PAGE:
A long-time vocal critic of the winding down of the Perth Police Service wants any changes to the OPP contract that would cost the town more in policing charges made public.
Dr. Carl Rubino, in addressing the Perth police services board (PSB) meeting in the town council chambers on Thursday, Oct. 11, asked that a monthly report be delivered to the PSB about police response times be presented once the changeover occurs.
“I have been opposed to giving up the police… since the very beginning,” said Rubino at the top of his presentation. “That’s beside the board (now).”
Rubino commended the Perth Police Service for what he sees as “a fairly quick response time. I want to make sure that that continues” after the OPP switchover. He wanted the report to include the time of the call for assistance, though he noted that once dispatch is moved to the OPP’s communications centre in Smiths Falls, the call could go to an officer who is not patrolling in Perth at that moment. The next time Rubino wanted recorded would be the officer’s arrival time at the scene of the incident.
“The (PSB) board will be essentially gutted, with no input in day-to-day operations,” said Rubino. Even at that, “the PSB, what remains of it, should make a monthly report.”
He was also adamant that changes in the costing that was promised by the OPP in their presentation to the town, which will cost the town more money, “then the public should be informed of said.”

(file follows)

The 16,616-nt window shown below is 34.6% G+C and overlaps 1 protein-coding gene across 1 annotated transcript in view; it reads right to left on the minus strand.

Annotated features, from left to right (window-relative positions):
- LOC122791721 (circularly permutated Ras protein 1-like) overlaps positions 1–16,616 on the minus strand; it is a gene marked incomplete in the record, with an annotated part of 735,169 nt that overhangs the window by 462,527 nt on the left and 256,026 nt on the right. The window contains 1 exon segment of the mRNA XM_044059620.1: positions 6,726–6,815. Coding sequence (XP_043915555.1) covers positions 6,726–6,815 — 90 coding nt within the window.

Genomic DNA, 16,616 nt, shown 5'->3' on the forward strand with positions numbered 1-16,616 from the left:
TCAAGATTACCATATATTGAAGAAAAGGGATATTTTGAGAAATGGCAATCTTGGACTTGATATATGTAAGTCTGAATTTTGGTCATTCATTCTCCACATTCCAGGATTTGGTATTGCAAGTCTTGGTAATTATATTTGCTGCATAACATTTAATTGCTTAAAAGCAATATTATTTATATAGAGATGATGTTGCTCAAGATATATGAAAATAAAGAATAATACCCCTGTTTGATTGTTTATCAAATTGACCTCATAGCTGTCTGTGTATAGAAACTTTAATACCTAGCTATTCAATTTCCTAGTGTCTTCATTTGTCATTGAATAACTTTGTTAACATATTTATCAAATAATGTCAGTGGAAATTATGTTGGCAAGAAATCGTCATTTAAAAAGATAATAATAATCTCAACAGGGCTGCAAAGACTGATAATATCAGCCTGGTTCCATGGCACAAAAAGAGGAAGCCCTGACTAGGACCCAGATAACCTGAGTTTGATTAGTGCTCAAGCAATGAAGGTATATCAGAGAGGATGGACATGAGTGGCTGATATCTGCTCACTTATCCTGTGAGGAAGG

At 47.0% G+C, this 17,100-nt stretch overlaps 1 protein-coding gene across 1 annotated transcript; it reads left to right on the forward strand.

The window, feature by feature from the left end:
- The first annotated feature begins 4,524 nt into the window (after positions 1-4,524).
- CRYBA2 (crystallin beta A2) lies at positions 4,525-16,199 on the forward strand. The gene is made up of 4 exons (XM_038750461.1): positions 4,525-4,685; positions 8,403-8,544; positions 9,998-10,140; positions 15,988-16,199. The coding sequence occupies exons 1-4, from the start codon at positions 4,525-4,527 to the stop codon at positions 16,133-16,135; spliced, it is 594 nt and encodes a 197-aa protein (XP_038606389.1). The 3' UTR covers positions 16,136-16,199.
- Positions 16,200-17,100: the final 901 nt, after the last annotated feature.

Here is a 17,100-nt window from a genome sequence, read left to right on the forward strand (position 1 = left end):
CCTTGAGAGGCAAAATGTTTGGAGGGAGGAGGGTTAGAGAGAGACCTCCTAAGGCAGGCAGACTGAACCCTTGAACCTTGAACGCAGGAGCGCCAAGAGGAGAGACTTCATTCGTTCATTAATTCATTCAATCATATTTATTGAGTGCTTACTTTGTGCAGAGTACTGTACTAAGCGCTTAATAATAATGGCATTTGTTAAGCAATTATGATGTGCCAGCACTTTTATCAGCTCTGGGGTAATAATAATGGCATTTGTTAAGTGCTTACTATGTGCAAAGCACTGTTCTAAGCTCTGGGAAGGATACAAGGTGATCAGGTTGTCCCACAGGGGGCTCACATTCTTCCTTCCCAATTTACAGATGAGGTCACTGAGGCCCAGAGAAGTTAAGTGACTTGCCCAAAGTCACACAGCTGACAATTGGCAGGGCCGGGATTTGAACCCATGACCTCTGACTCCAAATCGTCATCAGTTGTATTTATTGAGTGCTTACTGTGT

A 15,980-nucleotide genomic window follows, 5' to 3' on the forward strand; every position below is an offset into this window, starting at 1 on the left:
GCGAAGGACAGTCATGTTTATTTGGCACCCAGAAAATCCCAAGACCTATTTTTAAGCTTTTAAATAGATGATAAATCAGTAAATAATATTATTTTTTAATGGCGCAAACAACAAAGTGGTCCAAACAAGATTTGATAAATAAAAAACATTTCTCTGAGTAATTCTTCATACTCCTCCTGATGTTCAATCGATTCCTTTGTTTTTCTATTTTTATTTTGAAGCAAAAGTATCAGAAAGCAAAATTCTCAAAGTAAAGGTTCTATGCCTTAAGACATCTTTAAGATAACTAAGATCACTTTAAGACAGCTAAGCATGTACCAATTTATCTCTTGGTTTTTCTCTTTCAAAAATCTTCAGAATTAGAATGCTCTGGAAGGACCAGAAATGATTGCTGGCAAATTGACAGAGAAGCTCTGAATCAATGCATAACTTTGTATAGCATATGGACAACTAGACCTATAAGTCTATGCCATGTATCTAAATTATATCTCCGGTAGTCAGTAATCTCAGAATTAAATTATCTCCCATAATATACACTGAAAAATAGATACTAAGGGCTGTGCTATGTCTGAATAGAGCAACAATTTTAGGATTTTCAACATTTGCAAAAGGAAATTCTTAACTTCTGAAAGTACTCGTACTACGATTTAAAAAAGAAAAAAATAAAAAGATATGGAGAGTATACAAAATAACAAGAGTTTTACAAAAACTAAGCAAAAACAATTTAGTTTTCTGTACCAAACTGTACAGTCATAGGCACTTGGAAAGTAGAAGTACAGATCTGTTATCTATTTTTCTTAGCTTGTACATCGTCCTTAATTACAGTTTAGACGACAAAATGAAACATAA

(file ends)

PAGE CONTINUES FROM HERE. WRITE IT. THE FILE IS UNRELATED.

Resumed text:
He also wanted a copy of the revised contract open for public scrutiny, “so that nosy people like me could come in and have a look before it is signed.”
Rubino also questioned the methodology used to calculate full time equivalency when police officers move from the old Perth force to the OPP.
Excluding the likes of current Perth police Chief Pat Capello and higher ranking officers, and looking at the 11 Perth officers, Rubino noted that each officer is scheduled to work 2,080 hours per year, of which about 1,700 hours are spent on the street, not taking into account the 1,520 hours of overtime. By his calculations, with all of these numbers considered, Perth actually has the equivalent of 12.2 full time equivalent officers.
The full time equivalent for an OPP officer, by comparison is 1,467 hours. Again, by Rubino’s calculations, at those hours, 14 OPP officers would be required “to have the same levels of service” as is currently enjoyed in Perth.
Working backwards, using the OPP equivalent hours, Rubino calculated that there would only be nine officers serving Perth, a difference of three officers.
“The level of service will be significantly impacted,” said Rubino, no matter which way the numbers are cut.
Stephanie Grey, the chair of the PSB, thanked Rubino for his input but suggested that the upcoming “Section 40,” hearing required to wind down the Perth force would be the best place for him to air his observations.
“That might be best,” Grey said.
Mayor John Fenik remained tight-lipped about his full feelings on Rubino’s presentation.
“I would like to comment but I can’t,” said Fenik. “Some of them (Rubino’s topics) are subject to in-camera negotiations at the moment. I won’t say anything more because I’ll probably say something I will regret.”
Fenik did add that the OPP contract is a public document and so there would be no problem in making it available to the public.